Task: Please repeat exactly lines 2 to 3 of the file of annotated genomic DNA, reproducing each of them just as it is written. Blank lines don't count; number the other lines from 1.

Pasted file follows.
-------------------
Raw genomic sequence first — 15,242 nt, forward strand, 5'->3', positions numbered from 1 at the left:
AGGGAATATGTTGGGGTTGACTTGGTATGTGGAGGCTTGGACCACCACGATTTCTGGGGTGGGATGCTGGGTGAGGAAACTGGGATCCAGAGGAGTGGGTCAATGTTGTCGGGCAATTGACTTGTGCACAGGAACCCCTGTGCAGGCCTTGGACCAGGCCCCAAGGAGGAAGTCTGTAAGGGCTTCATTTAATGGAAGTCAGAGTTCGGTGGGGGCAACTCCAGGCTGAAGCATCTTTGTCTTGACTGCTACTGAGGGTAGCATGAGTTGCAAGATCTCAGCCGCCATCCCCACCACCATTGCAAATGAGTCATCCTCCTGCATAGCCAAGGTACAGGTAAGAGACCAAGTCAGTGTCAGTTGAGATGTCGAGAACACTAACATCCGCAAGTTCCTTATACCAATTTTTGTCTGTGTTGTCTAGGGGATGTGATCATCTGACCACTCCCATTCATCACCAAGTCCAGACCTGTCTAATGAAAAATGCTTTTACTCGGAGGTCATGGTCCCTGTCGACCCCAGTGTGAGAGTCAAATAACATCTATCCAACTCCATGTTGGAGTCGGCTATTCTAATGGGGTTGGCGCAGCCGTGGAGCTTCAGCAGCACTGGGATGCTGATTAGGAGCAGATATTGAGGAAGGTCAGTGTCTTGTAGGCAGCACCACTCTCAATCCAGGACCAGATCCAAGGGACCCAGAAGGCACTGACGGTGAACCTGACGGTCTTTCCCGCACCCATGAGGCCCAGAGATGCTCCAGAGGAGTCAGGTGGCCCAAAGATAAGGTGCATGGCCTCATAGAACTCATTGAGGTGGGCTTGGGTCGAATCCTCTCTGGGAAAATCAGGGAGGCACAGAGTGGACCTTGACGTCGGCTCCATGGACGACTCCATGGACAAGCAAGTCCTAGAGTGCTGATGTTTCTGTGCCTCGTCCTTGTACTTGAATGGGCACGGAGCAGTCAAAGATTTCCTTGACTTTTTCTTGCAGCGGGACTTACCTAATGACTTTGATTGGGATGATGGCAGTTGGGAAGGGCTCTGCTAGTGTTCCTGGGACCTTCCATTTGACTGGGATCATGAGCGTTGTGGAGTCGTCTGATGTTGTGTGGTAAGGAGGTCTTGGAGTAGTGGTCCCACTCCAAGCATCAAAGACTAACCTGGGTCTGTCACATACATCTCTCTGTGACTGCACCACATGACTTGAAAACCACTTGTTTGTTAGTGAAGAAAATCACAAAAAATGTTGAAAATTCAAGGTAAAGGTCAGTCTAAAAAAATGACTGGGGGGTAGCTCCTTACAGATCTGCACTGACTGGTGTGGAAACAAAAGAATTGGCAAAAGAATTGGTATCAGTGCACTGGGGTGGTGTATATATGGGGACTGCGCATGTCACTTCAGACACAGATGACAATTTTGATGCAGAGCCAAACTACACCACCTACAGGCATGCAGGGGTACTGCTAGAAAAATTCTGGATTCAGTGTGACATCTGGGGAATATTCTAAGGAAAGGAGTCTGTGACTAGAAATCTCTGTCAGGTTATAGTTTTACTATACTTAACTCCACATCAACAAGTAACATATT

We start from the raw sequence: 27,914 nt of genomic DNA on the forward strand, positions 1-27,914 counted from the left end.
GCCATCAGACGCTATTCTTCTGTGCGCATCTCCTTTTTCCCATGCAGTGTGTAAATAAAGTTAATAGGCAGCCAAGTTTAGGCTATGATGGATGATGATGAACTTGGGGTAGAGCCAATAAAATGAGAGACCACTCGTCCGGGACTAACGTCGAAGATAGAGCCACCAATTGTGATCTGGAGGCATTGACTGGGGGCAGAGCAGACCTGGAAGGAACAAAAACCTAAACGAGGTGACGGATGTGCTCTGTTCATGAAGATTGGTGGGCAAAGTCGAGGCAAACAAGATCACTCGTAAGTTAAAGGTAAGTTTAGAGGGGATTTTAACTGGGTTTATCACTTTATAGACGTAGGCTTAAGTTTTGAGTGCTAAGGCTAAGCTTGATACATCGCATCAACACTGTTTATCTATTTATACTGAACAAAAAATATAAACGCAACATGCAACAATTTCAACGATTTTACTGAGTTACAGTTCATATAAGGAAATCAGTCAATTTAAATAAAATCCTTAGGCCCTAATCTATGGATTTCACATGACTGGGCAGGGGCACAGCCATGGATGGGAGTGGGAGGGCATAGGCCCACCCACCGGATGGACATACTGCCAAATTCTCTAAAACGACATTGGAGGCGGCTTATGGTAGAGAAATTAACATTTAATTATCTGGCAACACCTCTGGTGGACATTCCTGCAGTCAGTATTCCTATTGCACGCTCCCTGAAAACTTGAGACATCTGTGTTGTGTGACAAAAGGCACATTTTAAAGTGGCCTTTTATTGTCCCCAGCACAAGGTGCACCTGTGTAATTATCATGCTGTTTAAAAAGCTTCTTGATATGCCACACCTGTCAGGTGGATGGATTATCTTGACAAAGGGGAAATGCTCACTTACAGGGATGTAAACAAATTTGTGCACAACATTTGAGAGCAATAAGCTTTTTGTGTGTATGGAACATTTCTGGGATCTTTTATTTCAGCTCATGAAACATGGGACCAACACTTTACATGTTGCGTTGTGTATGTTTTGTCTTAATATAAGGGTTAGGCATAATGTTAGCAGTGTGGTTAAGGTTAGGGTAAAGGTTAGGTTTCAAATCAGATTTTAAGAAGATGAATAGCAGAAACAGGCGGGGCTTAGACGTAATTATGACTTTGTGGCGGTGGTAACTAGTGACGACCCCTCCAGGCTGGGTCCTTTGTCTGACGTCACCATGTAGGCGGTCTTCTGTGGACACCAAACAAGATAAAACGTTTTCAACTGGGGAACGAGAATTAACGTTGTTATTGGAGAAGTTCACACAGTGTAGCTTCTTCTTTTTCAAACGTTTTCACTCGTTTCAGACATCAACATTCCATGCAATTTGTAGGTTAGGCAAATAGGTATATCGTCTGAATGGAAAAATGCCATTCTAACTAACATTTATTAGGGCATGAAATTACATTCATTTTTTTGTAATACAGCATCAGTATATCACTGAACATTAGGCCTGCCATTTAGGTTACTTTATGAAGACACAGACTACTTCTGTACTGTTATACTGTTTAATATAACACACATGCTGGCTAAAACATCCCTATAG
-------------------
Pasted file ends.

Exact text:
AGGGAATATGTTGGGGTTGACTTGGTATGTGGAGGCTTGGACCACCACGATTTCTGGGGTGGGATGCTGGGTGAGGAAACTGGGATCCAGAGGAGTGGGTCAATGTTGTCGGGCAATTGACTTGTGCACAGGAACCCCTGTGCAGGCCTTGGACCAGGCCCCAAGGAGGAAGTCTGTAAGGGCTTCATTTAATGGAAGTCAGAGTTCGGTGGGGGCAACTCCAGGCTGAAGCATCTTTGTCTTGACTGCTACTGAGGGTAGCATGAGTTGCAAGATCTCAGCCGCCATCCCCACCACCATTGCAAATGAGTCATCCTCCTGCATAGCCAAGGTACAGGTAAGAGACCAAGTCAGTGTCAGTTGAGATGTCGAGAACACTAACATCCGCAAGTTCCTTATACCAATTTTTGTCTGTGTTGTCTAGGGGATGTGATCATCTGACCACTCCCATTCATCACCAAGTCCAGACCTGTCTAATGAAAAATGCTTTTACTCGGAGGTCATGGTCCCTGTCGACCCCAGTGTGAGAGTCAAATAACATCTATCCAACTCCATGTTGGAGTCGGCTATTCTAATGGGGTTGGCGCAGCCGTGGAGCTTCAGCAGCACTGGGATGCTGATTAGGAGCAGATATTGAGGAAGGTCAGTGTCTTGTAGGCAGCACCACTCTCAATCCAGGACCAGATCCAAGGGACCCAGAAGGCACTGACGGTGAACCTGACGGTCTTTCCCGCACCCATGAGGCCCAGAGATGCTCCAGAGGAGTCAGGTGGCCCAAAGATAAGGTGCATGGCCTCATAGAACTCATTGAGGTGGGCTTGGGTCGAATCCTCTCTGGGAAAATCAGGGAGGCACAGAGTGGACCTTGACGTCGGCTCCATGGACGACTCCATGGACAAGCAAGTCCTAGAGTGCTGATGTTTCTGTGCCTCGTCCTTGTACTTGAATGGGCACGGAGCAGTCAAAGATTTCCTTGACTTTTTCTTGCAGCGGGACTTACCTAATGACTTTGATTGGGATGATGGCAGTTGGGAAGGGCTCTGCTAGTGTTCCTGGGACCTTCCATTTGACTGGGATCATGAGCGTTGTGGAGTCGTCTGATGTTGTGTGGTAAGGAGGTCTTGGAGTAGTGGTCCCACTCCAAGCATCAAAGACTAACCTGGGTCTGTCACATACATCTCTCTGTGACTGCACCACATGACTTGAAAACCACTTGTTTGTTAGTGAAGAAAATCACAAAAAATGTTGAAAATTCAAGGTAAAGGTCAGTCTAAAAAAATGACTGGGGGGTAGCTCCTTACAGATCTGCACTGACTGGTGTGGAAACAAAAGAATTGGCAAAAGAATTGGTATCAGTGCACTGGGGTGGTGTATATATGGGGACTGCGCATGTCACTTCAGACACAGATGACAATTTTGATGCAGAGCCAAACTACACCACCTACAGGCATGCAGGGGTACTGCTAGAAAAATTCTGGATTCAGTGTGACATCTGGGGAATATTCTAAGGAAAGGAGTCTGTGACTAGAAATCTCTGTCAGGTTATAGTTTTACTATACTTAACTCCACATCAACAAGTAACATATT

We start from the raw sequence: 27,914 nt of genomic DNA on the forward strand, positions 1-27,914 counted from the left end.